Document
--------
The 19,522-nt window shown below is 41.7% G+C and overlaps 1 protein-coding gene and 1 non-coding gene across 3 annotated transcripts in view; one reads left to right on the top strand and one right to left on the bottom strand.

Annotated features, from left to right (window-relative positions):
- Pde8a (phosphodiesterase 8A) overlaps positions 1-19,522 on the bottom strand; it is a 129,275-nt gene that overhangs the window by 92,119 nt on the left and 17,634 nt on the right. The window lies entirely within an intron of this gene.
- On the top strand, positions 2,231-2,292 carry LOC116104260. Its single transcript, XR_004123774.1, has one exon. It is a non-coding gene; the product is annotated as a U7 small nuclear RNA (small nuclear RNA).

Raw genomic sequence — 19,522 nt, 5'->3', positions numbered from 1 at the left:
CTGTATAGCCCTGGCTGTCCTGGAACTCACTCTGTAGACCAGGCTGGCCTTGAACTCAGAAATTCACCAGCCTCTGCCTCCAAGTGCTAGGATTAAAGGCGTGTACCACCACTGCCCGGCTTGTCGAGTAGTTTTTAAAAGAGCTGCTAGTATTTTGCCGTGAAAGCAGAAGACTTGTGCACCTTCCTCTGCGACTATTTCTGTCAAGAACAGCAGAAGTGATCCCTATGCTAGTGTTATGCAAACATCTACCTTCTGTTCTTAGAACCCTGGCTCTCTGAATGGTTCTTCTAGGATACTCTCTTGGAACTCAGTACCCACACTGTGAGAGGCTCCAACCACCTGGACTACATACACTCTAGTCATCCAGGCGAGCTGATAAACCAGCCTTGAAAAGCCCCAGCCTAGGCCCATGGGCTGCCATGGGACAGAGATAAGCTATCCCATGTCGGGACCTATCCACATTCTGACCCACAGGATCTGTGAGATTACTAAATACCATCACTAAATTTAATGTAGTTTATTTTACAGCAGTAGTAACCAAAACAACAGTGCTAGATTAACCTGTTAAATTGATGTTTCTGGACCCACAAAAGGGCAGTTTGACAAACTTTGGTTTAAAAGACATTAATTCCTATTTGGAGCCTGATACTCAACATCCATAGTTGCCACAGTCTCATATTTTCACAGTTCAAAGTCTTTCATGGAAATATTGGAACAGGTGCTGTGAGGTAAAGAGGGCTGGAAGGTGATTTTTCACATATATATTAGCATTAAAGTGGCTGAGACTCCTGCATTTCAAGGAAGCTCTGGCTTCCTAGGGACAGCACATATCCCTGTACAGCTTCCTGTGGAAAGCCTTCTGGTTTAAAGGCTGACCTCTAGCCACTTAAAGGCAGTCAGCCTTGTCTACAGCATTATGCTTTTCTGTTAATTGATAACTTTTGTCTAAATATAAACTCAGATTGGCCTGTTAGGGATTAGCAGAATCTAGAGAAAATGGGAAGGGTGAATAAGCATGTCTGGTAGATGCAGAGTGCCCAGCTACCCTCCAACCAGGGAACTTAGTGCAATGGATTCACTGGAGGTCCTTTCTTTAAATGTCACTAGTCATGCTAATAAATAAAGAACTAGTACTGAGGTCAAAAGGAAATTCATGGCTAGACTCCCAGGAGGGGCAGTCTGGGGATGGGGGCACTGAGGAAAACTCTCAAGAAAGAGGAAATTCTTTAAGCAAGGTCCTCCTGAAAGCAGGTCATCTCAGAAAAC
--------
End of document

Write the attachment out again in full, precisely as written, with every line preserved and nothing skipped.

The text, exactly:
The 19,522-nt window shown below is 41.7% G+C and overlaps 1 protein-coding gene and 1 non-coding gene across 3 annotated transcripts in view; one reads left to right on the top strand and one right to left on the bottom strand.

Annotated features, from left to right (window-relative positions):
- Pde8a (phosphodiesterase 8A) overlaps positions 1-19,522 on the bottom strand; it is a 129,275-nt gene that overhangs the window by 92,119 nt on the left and 17,634 nt on the right. The window lies entirely within an intron of this gene.
- On the top strand, positions 2,231-2,292 carry LOC116104260. Its single transcript, XR_004123774.1, has one exon. It is a non-coding gene; the product is annotated as a U7 small nuclear RNA (small nuclear RNA).

Raw genomic sequence — 19,522 nt, 5'->3', positions numbered from 1 at the left:
CTGTATAGCCCTGGCTGTCCTGGAACTCACTCTGTAGACCAGGCTGGCCTTGAACTCAGAAATTCACCAGCCTCTGCCTCCAAGTGCTAGGATTAAAGGCGTGTACCACCACTGCCCGGCTTGTCGAGTAGTTTTTAAAAGAGCTGCTAGTATTTTGCCGTGAAAGCAGAAGACTTGTGCACCTTCCTCTGCGACTATTTCTGTCAAGAACAGCAGAAGTGATCCCTATGCTAGTGTTATGCAAACATCTACCTTCTGTTCTTAGAACCCTGGCTCTCTGAATGGTTCTTCTAGGATACTCTCTTGGAACTCAGTACCCACACTGTGAGAGGCTCCAACCACCTGGACTACATACACTCTAGTCATCCAGGCGAGCTGATAAACCAGCCTTGAAAAGCCCCAGCCTAGGCCCATGGGCTGCCATGGGACAGAGATAAGCTATCCCATGTCGGGACCTATCCACATTCTGACCCACAGGATCTGTGAGATTACTAAATACCATCACTAAATTTAATGTAGTTTATTTTACAGCAGTAGTAACCAAAACAACAGTGCTAGATTAACCTGTTAAATTGATGTTTCTGGACCCACAAAAGGGCAGTTTGACAAACTTTGGTTTAAAAGACATTAATTCCTATTTGGAGCCTGATACTCAACATCCATAGTTGCCACAGTCTCATATTTTCACAGTTCAAAGTCTTTCATGGAAATATTGGAACAGGTGCTGTGAGGTAAAGAGGGCTGGAAGGTGATTTTTCACATATATATTAGCATTAAAGTGGCTGAGACTCCTGCATTTCAAGGAAGCTCTGGCTTCCTAGGGACAGCACATATCCCTGTACAGCTTCCTGTGGAAAGCCTTCTGGTTTAAAGGCTGACCTCTAGCCACTTAAAGGCAGTCAGCCTTGTCTACAGCATTATGCTTTTCTGTTAATTGATAACTTTTGTCTAAATATAAACTCAGATTGGCCTGTTAGGGATTAGCAGAATCTAGAGAAAATGGGAAGGGTGAATAAGCATGTCTGGTAGATGCAGAGTGCCCAGCTACCCTCCAACCAGGGAACTTAGTGCAATGGATTCACTGGAGGTCCTTTCTTTAAATGTCACTAGTCATGCTAATAAATAAAGAACTAGTACTGAGGTCAAAAGGAAATTCATGGCTAGACTCCCAGGAGGGGCAGTCTGGGGATGGGGGCACTGAGGAAAACTCTCAAGAAAGAGGAAATTCTTTAAGCAAGGTCCTCCTGAAAGCAGGTCATCTCAGAAAAC